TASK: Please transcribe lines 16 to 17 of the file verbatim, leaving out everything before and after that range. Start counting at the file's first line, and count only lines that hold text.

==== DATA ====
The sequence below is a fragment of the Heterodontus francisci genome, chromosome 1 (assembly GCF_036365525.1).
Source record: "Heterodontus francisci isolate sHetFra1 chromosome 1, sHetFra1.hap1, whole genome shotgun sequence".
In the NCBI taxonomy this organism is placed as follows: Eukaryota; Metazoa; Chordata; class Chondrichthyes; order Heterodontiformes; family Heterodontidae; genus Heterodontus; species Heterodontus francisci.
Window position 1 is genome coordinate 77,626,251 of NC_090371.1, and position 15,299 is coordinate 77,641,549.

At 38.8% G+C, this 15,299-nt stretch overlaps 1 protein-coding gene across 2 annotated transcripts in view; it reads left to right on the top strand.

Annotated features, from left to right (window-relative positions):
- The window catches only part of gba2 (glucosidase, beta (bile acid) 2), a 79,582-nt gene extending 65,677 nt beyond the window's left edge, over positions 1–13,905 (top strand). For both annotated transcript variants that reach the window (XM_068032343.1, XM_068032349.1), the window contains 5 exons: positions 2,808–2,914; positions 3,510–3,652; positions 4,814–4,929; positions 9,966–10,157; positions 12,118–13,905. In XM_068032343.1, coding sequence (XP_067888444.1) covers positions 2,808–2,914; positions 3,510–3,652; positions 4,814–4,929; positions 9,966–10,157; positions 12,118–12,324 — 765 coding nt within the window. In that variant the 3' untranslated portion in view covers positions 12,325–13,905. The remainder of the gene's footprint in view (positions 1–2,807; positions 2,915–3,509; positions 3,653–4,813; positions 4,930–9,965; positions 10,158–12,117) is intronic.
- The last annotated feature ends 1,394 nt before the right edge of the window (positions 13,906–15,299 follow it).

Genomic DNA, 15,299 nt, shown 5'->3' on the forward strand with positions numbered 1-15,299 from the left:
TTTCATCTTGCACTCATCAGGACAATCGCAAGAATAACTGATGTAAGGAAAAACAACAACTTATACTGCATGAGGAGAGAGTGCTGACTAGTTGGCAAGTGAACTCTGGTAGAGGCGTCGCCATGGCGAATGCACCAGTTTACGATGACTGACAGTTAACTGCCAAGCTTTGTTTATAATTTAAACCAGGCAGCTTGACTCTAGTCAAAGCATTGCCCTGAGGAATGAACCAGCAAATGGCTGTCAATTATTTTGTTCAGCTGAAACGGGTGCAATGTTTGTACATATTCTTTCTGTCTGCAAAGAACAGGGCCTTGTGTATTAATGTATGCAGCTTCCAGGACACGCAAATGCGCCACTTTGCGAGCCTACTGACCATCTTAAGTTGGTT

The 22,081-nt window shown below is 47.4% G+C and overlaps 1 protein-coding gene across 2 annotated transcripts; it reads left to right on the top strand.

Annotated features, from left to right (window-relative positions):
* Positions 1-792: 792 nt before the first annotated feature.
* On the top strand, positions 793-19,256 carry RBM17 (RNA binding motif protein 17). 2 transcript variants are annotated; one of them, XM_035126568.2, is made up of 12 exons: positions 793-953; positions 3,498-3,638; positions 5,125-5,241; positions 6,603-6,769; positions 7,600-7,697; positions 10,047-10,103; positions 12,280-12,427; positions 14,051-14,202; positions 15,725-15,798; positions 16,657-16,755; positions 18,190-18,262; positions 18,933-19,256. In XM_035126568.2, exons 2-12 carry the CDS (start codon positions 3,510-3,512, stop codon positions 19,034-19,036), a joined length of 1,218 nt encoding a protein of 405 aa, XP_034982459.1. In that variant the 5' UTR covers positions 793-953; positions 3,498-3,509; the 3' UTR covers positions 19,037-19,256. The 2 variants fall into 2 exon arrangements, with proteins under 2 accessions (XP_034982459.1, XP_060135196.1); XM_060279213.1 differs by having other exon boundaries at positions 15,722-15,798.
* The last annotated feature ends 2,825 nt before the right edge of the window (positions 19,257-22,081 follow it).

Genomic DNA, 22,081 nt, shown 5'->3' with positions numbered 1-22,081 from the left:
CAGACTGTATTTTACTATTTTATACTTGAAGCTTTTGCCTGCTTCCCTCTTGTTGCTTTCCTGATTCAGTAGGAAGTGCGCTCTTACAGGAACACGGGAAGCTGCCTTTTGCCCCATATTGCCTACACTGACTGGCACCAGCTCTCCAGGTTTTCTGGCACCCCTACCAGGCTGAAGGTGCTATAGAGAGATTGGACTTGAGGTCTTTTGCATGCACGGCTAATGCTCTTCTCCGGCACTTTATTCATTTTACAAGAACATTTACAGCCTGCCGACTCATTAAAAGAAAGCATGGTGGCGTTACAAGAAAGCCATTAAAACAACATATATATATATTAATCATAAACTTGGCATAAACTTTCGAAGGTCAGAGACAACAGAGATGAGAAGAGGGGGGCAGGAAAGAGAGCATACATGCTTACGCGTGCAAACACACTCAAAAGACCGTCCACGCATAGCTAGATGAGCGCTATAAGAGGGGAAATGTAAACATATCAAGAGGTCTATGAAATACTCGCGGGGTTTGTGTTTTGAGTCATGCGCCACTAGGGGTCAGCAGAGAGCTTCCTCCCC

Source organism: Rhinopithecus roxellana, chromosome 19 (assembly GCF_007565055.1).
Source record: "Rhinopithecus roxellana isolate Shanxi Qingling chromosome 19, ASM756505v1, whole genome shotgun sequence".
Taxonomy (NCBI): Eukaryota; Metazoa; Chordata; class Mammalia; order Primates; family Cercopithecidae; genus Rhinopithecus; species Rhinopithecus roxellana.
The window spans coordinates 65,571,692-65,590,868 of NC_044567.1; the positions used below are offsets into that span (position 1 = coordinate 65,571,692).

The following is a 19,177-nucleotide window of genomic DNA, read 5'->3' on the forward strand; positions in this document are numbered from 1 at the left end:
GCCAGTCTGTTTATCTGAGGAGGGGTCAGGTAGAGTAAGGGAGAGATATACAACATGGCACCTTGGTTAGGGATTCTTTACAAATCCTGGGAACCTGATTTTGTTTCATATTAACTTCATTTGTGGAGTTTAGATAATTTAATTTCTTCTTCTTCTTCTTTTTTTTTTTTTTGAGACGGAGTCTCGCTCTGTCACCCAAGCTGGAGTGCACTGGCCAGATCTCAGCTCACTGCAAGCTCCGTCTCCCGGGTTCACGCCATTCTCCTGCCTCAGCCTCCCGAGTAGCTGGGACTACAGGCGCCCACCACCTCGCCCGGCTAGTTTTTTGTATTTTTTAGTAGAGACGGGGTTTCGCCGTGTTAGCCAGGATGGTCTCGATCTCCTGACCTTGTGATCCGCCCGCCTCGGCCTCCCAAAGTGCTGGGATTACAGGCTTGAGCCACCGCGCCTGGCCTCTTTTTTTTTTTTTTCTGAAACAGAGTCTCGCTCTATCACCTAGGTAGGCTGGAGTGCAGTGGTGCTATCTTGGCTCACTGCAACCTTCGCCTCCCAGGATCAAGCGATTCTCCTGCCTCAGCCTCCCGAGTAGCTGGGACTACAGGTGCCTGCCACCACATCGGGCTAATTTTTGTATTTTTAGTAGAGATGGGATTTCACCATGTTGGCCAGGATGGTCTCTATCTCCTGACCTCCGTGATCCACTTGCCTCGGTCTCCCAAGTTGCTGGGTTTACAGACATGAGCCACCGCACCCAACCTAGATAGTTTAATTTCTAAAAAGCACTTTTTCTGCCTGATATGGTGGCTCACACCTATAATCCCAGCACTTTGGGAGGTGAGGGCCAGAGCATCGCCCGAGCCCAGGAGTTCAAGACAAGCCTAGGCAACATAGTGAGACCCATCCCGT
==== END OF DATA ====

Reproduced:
Genomic DNA, 22,081 nt, shown 5'->3' with positions numbered 1-22,081 from the left:
CAGACTGTATTTTACTATTTTATACTTGAAGCTTTTGCCTGCTTCCCTCTTGTTGCTTTCCTGATTCAGTAGGAAGTGCGCTCTTACAGGAACACGGGAAGCTGCCTTTTGCCCCATATTGCCTACACTGACTGGCACCAGCTCTCCAGGTTTTCTGGCACCCCTACCAGGCTGAAGGTGCTATAGAGAGATTGGACTTGAGGTCTTTTGCATGCACGGCTAATGCTCTTCTCCGGCACTTTATTCATTTTACAAGAACATTTACAGCCTGCCGACTCATTAAAAGAAAGCATGGTGGCGTTACAAGAAAGCCATTAAAACAACATATATATATATTAATCATAAACTTGGCATAAACTTTCGAAGGTCAGAGACAACAGAGATGAGAAGAGGGGGGCAGGAAAGAGAGCATACATGCTTACGCGTGCAAACACACTCAAAAGACCGTCCACGCATAGCTAGATGAGCGCTATAAGAGGGGAAATGTAAACATATCAAGAGGTCTATGAAATACTCGCGGGGTTTGTGTTTTGAGTCATGCGCCACTAGGGGTCAGCAGAGAGCTTCCTCCCC